094. A Quitter Who Never Quit FA
Food Addicts In Recovery Anonymous
by Food Addicts in Recovery Anonymous
1w ago
I am a 73-year-old Asian-American woman from New England and, I can promise you, I’ve quit almost everything I’ve started in my life except for the Food Addicts in Recovery Anonymous (FA) program. I found FA at thirty-three and have benefitted from this program for more than half my life. By 11 years old, already consumed with fear and worry about my weight, I plunged into extreme restriction with week-long fasts that left me undernourished and dizzy. By 15, I started to binge and watched the weight pile on in just a few months. In college, I hid my eating, leaving campus by bus to find stores ..read more
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093. I Wanted To Be Invited, But I Didn’t Want To Go
Food Addicts In Recovery Anonymous
by Food Addicts in Recovery Anonymous
3w ago
I grew up in a very diet-centric household; we were always on some kind of diet. At an early age, I started rebelling against the rigid household rules, finding every way I could to get the food I wanted. When my parents divorced, I would ride my bike over to my dad’s house to steal change for treats at the corner store. By 8th grade, I was obese. Wherever I was, I wanted to fit in - or hide. My life was like wanting to be invited to a party, but never wanting to go. Then I met someone who brought me to a meeting of Food Addicts in Recovery Anonymous (FA). I walked into that room and felt a pe ..read more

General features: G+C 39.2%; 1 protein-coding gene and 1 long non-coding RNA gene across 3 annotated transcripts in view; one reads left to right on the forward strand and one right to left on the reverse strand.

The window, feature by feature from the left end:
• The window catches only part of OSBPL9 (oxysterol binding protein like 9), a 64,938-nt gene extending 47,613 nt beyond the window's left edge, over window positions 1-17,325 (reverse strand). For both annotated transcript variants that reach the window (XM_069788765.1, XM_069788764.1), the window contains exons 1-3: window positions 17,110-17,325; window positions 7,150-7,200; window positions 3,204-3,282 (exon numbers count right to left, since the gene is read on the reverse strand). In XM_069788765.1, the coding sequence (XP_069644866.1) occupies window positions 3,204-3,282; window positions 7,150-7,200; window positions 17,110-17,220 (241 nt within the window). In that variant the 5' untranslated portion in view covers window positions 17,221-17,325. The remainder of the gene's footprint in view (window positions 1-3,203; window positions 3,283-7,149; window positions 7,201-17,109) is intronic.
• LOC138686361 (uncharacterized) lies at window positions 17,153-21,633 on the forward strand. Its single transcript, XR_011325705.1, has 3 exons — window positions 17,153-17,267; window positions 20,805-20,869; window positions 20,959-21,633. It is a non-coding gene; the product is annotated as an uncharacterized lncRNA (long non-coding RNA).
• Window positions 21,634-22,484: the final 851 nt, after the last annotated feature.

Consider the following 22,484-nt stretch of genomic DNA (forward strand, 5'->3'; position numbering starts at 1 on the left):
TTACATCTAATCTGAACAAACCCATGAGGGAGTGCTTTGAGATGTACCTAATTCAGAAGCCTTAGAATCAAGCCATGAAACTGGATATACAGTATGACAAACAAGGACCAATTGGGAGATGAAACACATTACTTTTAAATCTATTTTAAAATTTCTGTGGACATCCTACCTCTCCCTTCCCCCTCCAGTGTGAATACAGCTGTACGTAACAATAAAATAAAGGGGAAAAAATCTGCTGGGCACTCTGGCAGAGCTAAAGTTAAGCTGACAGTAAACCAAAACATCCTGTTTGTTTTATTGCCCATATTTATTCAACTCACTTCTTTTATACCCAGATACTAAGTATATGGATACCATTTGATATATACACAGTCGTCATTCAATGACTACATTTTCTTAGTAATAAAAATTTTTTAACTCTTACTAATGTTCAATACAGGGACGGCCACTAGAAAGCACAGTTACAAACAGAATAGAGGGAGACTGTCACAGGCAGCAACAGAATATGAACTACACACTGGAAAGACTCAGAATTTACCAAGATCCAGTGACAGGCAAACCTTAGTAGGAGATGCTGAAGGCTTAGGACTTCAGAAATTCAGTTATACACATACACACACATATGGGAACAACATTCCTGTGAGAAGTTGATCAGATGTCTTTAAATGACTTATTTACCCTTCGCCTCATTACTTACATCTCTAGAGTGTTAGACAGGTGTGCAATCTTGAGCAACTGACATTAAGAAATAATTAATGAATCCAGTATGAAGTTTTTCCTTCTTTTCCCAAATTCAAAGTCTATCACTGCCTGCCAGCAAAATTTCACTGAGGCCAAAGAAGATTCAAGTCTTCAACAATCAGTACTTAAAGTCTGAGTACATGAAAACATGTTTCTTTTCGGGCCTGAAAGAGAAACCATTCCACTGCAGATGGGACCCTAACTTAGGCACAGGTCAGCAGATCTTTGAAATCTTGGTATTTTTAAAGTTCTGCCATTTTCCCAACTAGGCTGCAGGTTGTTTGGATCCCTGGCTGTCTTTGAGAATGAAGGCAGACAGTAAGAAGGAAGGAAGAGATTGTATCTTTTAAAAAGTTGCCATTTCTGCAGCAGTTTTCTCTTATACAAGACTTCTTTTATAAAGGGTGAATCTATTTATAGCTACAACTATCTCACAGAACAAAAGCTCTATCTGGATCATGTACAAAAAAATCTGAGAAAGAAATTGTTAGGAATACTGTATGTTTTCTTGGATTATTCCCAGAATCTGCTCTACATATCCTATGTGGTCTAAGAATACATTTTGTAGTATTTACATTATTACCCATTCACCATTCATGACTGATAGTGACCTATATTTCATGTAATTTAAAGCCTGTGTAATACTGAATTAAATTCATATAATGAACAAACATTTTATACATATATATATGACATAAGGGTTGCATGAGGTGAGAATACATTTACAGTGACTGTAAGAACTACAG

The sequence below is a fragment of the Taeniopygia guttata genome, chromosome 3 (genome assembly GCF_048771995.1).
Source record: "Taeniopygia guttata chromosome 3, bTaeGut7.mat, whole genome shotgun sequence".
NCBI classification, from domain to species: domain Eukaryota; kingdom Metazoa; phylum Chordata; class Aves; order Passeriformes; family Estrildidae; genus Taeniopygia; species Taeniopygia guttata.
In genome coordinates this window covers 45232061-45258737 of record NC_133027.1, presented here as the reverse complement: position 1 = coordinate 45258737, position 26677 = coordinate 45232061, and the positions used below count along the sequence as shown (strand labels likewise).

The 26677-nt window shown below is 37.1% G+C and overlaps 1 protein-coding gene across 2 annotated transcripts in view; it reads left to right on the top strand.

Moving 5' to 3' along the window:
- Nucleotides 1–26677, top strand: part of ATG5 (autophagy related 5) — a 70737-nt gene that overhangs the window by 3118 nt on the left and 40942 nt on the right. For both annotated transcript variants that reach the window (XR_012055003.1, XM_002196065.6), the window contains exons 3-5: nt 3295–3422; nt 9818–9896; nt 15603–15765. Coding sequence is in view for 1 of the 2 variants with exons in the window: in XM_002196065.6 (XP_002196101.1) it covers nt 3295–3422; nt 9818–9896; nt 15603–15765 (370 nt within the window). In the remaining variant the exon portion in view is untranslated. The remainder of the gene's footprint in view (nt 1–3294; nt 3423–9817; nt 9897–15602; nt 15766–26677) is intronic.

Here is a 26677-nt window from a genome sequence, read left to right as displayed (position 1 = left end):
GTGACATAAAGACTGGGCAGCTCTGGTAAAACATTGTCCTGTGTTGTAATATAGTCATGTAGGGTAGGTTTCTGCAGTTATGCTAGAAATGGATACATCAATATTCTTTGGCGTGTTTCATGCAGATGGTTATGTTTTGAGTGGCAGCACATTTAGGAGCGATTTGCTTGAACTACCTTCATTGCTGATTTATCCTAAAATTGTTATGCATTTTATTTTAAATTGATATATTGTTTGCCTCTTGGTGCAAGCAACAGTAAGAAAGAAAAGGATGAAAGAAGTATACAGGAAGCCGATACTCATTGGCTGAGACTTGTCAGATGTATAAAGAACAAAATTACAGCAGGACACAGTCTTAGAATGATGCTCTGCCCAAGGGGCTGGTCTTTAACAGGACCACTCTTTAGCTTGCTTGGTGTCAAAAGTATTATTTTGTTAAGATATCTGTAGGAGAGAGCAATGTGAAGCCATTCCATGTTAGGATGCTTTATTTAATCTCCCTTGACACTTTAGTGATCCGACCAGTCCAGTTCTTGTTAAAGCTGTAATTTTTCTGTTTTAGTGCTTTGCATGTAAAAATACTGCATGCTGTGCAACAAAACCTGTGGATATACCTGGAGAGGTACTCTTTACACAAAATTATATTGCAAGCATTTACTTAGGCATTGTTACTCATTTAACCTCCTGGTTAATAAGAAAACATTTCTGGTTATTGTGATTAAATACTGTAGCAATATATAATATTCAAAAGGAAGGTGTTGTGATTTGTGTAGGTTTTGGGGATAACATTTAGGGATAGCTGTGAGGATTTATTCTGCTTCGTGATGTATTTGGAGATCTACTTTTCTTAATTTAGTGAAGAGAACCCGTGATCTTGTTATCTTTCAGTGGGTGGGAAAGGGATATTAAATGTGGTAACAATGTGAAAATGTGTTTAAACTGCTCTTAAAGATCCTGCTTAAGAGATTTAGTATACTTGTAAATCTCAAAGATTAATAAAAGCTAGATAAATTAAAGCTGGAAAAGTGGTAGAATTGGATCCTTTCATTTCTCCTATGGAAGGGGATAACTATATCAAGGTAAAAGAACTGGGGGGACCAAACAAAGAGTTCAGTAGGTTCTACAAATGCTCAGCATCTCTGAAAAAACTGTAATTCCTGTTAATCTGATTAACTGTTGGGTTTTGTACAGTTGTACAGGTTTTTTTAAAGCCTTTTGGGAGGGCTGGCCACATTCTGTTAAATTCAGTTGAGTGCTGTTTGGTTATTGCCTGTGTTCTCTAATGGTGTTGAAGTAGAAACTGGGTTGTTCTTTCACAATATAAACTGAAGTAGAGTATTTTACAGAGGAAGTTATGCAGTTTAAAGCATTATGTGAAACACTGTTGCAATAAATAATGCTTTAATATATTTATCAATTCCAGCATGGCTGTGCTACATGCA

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092. The Weight Off My Mind
Food Addicts In Recovery Anonymous
by Food Addicts in Recovery Anonymous
1M ago
I was born and raised in Ireland. When I was 11, my family moved away from the big city to a rural area. Always in search of my identity, I thought that if I found out who I was, everything would feel better. But I had a spiritual hole inside of me, and I tried to fill it with food. I thought my big social life and ambitious jobs would help me feel complete. Instead, they only led me to perfectionism, self-criticism, and large quantities of food. After eight years in Food Addicts in Recovery Anonymous (FA), I have learned that no matter what happens, I’m going to be OK. FA taught me how to lov ..read more
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091. One Diagnosis After Another
Food Addicts In Recovery Anonymous
by Food Addicts in Recovery Anonymous
2M ago